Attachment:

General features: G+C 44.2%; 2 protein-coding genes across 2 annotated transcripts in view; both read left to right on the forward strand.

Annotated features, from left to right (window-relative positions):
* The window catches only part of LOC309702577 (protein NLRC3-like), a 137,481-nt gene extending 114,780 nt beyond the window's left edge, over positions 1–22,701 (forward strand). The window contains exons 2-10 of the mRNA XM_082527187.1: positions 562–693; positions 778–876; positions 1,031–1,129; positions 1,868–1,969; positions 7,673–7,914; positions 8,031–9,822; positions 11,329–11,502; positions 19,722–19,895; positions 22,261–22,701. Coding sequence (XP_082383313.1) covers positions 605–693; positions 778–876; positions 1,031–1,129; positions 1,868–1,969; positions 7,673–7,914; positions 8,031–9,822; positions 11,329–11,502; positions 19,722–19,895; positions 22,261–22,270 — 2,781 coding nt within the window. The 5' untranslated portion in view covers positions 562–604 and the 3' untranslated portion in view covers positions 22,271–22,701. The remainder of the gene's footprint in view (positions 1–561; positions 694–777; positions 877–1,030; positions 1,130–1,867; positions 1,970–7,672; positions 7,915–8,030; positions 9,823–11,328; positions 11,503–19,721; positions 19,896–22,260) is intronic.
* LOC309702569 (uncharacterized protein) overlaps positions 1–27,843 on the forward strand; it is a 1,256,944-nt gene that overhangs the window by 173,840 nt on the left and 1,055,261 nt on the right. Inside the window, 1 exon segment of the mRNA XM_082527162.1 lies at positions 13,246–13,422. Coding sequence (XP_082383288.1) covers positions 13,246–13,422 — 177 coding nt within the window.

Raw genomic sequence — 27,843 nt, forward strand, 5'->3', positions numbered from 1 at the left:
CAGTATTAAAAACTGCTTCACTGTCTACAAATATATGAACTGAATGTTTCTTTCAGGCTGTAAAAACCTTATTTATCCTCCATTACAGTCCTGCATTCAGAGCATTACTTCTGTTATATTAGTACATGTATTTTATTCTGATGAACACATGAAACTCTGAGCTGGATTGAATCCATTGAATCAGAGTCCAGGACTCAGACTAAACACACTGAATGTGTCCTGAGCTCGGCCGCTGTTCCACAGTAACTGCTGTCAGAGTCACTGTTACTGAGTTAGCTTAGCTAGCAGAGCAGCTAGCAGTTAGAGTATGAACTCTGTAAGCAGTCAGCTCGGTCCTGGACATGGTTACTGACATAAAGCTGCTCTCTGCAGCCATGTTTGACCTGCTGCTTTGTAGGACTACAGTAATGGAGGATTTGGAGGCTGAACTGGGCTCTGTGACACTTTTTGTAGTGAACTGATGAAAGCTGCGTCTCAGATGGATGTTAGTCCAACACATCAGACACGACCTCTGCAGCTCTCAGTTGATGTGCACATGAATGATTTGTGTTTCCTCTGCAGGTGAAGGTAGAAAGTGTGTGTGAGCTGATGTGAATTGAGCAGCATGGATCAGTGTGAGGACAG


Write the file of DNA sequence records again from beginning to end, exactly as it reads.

General features: G+C 44.2%; 2 protein-coding genes across 2 annotated transcripts in view; both read left to right on the forward strand.

Annotated features, from left to right (window-relative positions):
* The window catches only part of LOC309702577 (protein NLRC3-like), a 137,481-nt gene extending 114,780 nt beyond the window's left edge, over positions 1–22,701 (forward strand). The window contains exons 2-10 of the mRNA XM_082527187.1: positions 562–693; positions 778–876; positions 1,031–1,129; positions 1,868–1,969; positions 7,673–7,914; positions 8,031–9,822; positions 11,329–11,502; positions 19,722–19,895; positions 22,261–22,701. Coding sequence (XP_082383313.1) covers positions 605–693; positions 778–876; positions 1,031–1,129; positions 1,868–1,969; positions 7,673–7,914; positions 8,031–9,822; positions 11,329–11,502; positions 19,722–19,895; positions 22,261–22,270 — 2,781 coding nt within the window. The 5' untranslated portion in view covers positions 562–604 and the 3' untranslated portion in view covers positions 22,271–22,701. The remainder of the gene's footprint in view (positions 1–561; positions 694–777; positions 877–1,030; positions 1,130–1,867; positions 1,970–7,672; positions 7,915–8,030; positions 9,823–11,328; positions 11,503–19,721; positions 19,896–22,260) is intronic.
* LOC309702569 (uncharacterized protein) overlaps positions 1–27,843 on the forward strand; it is a 1,256,944-nt gene that overhangs the window by 173,840 nt on the left and 1,055,261 nt on the right. Inside the window, 1 exon segment of the mRNA XM_082527162.1 lies at positions 13,246–13,422. Coding sequence (XP_082383288.1) covers positions 13,246–13,422 — 177 coding nt within the window.

Raw genomic sequence — 27,843 nt, forward strand, 5'->3', positions numbered from 1 at the left:
CAGTATTAAAAACTGCTTCACTGTCTACAAATATATGAACTGAATGTTTCTTTCAGGCTGTAAAAACCTTATTTATCCTCCATTACAGTCCTGCATTCAGAGCATTACTTCTGTTATATTAGTACATGTATTTTATTCTGATGAACACATGAAACTCTGAGCTGGATTGAATCCATTGAATCAGAGTCCAGGACTCAGACTAAACACACTGAATGTGTCCTGAGCTCGGCCGCTGTTCCACAGTAACTGCTGTCAGAGTCACTGTTACTGAGTTAGCTTAGCTAGCAGAGCAGCTAGCAGTTAGAGTATGAACTCTGTAAGCAGTCAGCTCGGTCCTGGACATGGTTACTGACATAAAGCTGCTCTCTGCAGCCATGTTTGACCTGCTGCTTTGTAGGACTACAGTAATGGAGGATTTGGAGGCTGAACTGGGCTCTGTGACACTTTTTGTAGTGAACTGATGAAAGCTGCGTCTCAGATGGATGTTAGTCCAACACATCAGACACGACCTCTGCAGCTCTCAGTTGATGTGCACATGAATGATTTGTGTTTCCTCTGCAGGTGAAGGTAGAAAGTGTGTGTGAGCTGATGTGAATTGAGCAGCATGGATCAGTGTGAGGACAG